bouring nations,

148

in the state of it, every
it will always be of equal one has right to punish the
value with the same weight of breach of its law,

3+1, 342
standard silver,

158

- the inconveniences of
-what causes the exportation it not greater than of absolute
of it,
160 monarchy,

345
- it ought not to be made

independent princes
lighter, though silver were are still in the state of it, 346
grown dearer,

164 Noah had authority given him,
lessening it would be a in common with his sons, 235
gain to money hoarders, but a was not the sole heir of the
loss to others,
166 world,

238
by making it one-fifth light- had a greater dominion
er, creditors and landlords lose over the creatures than Adam,
20 per cent.
168

239
and labourers also lose by none of his sons heir to
it, unless they have one-fifth Adam, more than the rest, 316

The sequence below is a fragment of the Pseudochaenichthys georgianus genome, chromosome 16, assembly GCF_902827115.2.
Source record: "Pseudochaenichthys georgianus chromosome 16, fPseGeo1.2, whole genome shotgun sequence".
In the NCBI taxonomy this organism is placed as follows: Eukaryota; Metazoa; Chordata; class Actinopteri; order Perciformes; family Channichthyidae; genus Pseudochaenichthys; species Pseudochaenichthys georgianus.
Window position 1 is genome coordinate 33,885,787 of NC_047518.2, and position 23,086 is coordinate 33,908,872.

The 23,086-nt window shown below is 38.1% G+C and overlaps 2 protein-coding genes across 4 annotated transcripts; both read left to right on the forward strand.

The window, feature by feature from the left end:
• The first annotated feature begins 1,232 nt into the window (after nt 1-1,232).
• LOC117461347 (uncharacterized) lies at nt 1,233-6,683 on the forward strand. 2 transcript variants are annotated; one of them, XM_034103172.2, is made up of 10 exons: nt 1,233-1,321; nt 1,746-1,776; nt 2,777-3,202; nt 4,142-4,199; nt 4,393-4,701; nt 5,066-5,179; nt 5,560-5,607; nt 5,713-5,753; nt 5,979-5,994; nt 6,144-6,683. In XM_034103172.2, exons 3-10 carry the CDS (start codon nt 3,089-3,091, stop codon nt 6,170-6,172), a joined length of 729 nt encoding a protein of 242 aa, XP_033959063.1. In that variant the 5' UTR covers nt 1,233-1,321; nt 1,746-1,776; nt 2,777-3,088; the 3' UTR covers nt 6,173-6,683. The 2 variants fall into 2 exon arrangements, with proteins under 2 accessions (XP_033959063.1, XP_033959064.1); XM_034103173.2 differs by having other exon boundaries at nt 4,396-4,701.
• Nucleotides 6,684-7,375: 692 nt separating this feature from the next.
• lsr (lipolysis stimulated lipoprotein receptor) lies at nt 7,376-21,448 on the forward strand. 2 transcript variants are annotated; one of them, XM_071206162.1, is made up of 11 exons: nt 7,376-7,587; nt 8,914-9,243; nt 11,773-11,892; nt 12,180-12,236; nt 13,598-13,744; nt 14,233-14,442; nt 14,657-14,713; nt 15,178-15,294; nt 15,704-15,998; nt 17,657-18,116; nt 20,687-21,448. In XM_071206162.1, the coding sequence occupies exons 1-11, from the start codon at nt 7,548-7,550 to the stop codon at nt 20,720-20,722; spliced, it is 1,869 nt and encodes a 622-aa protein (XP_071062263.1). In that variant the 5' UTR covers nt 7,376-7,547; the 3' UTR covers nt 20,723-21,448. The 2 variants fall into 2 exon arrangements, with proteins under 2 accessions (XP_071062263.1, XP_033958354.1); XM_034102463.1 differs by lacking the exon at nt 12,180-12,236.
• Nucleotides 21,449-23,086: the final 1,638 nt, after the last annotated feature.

more wages,

170
the change of its name

P.
will not alter its value, 177

the insignificancy of lessen- PAR (in the exchange of money)
ing, explained by familiar

what it means,

149
similitudes,

ibid. Parental power, perhaps a more
if a crown of it (e. g.) be fit phrase than (as usual)
called 75 pence, it will buy no paternal power,

367, 368
more goods than if it be called

how it differs from
180 political,

378

60 pence,

use

Parents, their power temporary, Property, how men come to have
but the honour due to them it,

361, 367
perpetual,

375

how it is naturally
the ground and extent of bounded,

368, &c.
their
power over their children,

in land and other things,
370, &c.

at first required by labour, ibid.
may give masters

au-

how this is a common ad-
thority to
force upon
vantage,

364
their children,

377

it was at length settled
Patriarch, this name denotes not by law,

371
having sovereign power from

cannot be rightly taken
Adam,

315 from any, without their con.
Perjury, to be carefully prevent- sent,

*422
ed by law-makers,

6 Providence, the bounty of it, in
frequent oaths a great making the most useful things
occasion of it,

6 commonly the cheapest, 41
Peru, some of the inhabitants